Category Archives: SEO
Part 1 of this series focused on figuring out the right keywords to optimize your site. The next step is to make sure your site content is attractive to search engines.
The basic formula is simple: Unique content plus unique URLs equals getting found by search engines. And when the search engines find you, so do the readers.
Let’s start with content. Search engines are looking for content that is distinct, so each page of your site should be different. If you’re just repeating the same keywords over and over again without making the information valuable or worthwhile, search engines will notice and your site won’t be indexed. Quality content without duplication is the key to search engine optimization.
The other part of the equation is good URLs. If you have three URLs that all go to the same location – also known as canonical URLs – the search engines know you’re either trying to beat the system or you don’t have good content. You want unique URLs that tell the search engines what can be found on the page. To get the most bang for your buck, find a way to incorporate keywords in the URL. By doing so, you create keyword themes, which is also called siloing. To sum up:
- Bad: indyrocklive.com/1277939429&bib=394
- Good: indyrocklive.com/topalbums2011.php
And that, in a nutshell, is what the average person needs to know. You can dig a lot deeper – the next step would be tags and on-page SEO – but that veers into coding territory. Obviously, there’s a tremendous amount of science and strategy involved in getting SEO right – multimillion dollar companies exist for just that reason. But for the average person looking to build site readership without learning code, the formula above is what matters.
Search Engine Optimization (SEO) is a marketing method to improve the functionality and traffic on your website. SEO is a complex subject – many think it’s just a way to improve the ranking of your site. In reality SEO is a process which, if done correctly over time, can build your audience organically.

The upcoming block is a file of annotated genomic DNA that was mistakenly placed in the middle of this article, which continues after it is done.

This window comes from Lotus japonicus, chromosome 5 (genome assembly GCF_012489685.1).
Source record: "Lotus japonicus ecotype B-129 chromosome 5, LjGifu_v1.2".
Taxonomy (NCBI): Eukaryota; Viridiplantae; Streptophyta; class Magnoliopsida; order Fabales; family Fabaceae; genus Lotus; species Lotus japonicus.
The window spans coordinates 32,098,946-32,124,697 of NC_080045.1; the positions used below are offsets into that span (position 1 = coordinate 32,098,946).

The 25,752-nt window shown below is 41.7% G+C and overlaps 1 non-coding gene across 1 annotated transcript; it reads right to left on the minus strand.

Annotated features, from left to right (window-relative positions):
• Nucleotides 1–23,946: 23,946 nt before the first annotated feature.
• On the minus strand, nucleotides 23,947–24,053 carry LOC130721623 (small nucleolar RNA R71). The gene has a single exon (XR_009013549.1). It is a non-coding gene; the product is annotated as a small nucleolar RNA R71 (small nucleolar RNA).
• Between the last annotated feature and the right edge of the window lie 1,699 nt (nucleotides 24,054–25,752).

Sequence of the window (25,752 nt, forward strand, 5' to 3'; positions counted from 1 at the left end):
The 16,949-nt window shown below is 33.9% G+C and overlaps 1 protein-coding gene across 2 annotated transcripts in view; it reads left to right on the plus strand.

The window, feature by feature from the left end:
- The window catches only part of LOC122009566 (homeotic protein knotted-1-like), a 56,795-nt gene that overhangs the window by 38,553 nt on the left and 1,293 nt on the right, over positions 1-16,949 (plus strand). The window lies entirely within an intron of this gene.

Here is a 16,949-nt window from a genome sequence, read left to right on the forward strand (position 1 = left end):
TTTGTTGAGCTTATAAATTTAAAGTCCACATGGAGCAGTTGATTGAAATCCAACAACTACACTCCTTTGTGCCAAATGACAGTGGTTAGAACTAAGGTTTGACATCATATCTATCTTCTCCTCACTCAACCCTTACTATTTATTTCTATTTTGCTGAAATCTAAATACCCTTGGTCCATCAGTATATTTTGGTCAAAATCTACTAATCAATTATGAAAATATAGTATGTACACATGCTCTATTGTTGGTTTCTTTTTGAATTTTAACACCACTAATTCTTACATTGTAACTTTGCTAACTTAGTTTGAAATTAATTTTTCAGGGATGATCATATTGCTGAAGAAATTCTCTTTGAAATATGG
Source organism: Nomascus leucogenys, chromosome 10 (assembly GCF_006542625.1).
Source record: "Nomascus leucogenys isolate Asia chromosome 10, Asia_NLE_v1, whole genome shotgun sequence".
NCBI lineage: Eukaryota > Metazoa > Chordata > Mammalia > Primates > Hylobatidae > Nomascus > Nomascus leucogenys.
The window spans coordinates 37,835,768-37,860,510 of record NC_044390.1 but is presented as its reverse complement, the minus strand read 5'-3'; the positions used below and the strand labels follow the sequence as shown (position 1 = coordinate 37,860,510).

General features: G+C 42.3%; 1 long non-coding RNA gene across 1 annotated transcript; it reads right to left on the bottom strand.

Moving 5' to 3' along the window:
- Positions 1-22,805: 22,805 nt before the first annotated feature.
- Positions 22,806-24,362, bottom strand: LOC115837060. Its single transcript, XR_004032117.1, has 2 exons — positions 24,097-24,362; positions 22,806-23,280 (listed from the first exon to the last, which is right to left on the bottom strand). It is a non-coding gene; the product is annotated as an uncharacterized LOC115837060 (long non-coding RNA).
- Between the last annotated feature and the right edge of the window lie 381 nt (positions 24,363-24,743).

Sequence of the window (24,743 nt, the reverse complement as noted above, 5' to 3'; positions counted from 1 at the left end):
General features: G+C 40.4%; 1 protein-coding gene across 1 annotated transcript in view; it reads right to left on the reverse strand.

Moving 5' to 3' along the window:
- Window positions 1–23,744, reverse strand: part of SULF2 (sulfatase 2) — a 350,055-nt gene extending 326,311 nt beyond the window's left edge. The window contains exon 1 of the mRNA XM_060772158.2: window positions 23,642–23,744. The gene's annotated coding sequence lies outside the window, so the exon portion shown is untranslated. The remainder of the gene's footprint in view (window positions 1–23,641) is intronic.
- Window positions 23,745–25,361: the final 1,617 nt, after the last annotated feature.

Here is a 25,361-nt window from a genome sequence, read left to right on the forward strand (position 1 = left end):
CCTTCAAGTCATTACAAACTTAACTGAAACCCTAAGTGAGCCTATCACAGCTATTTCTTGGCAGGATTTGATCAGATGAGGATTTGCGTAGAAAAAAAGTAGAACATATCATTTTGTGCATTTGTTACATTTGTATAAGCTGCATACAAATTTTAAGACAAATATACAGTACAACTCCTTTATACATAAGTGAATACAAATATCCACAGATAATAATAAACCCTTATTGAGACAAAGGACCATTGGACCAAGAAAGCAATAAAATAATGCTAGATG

Several steps comprise quality SEO, but the first step is keyword research. Keywords that seem similar may supply entirely different results. Someone who types high school football in Google could be looking for information on regional games. The results that appear, however, could be for high school football anywhere. A more accurate search term would be Ft. Lauderdale high school football. So, how do you know what is going to work best for you?
First, start brainstorming. Consider the topic and come up with as many words related to the subject as you can. Think of synonyms for those words. Qualify your words; for example, not just Ft. Lauderdale, but Ft. Lauderdale, Florida. Use real-world phrases and not industry terminology. In other words, consider what people searching for your site would type. FDA drug approval process is much clearer than compound submission. When you’re tapped out, try an online tool like WordTracker.
If you already have a website, check your site analytics. What phrases are drawing people to your site? What modifications can you make in your content, based on your keyword research, to potentially increase your traffic? If your site isn’t up yet, this list of keywords will help you determine what your marketing focus should be to build the best audience.
Part 2 of this series on SEO will focus on developing your site to optimize it for search engines.
If you haven’t noticed, your recent Google search results likely feature more local listings. The reason for this change is the increased importance of Google Places in the results formula, which is good news for your small business.
Search Engine Optimization (SEO) company SEOmoz completed eye-tracking studies a few months back on Google’s search engine results page (SERP). While it’s understood that users typically read results in an “F-shaped” pattern, the studies indicated that Places in the listings had an even stronger pull.
Because local SEO is becoming a more critical piece to business, it’s imperative that small companies take advantage of Google Places. If your business is not registered on Google places, make sure you do so immediately. Below are some additional tips for increasing and improving your profile:
1) Optimize Your Places Page – Make sure that your page tracks back to your correct city landing page. You also need to ensure that your business is categorized correctly. People won’t find a communications company if you’re listed as home improvement.
2) Confirm Information Consistency – Your business information needs to be written the same in all locations. Indianapolis and Ind. are not the same thing. Make sure you smooth out the wrinkles.
3) Build a Portfolio of Reviews – You want to increase your online presence – reviews are an excellent way to draw attention. And don’t forget to use an aggregator like Yelp to grow opportunities.
Are you unsure whether your business is registered correctly on Google places? Contact us today! We’d be happy to help you increase your online presence.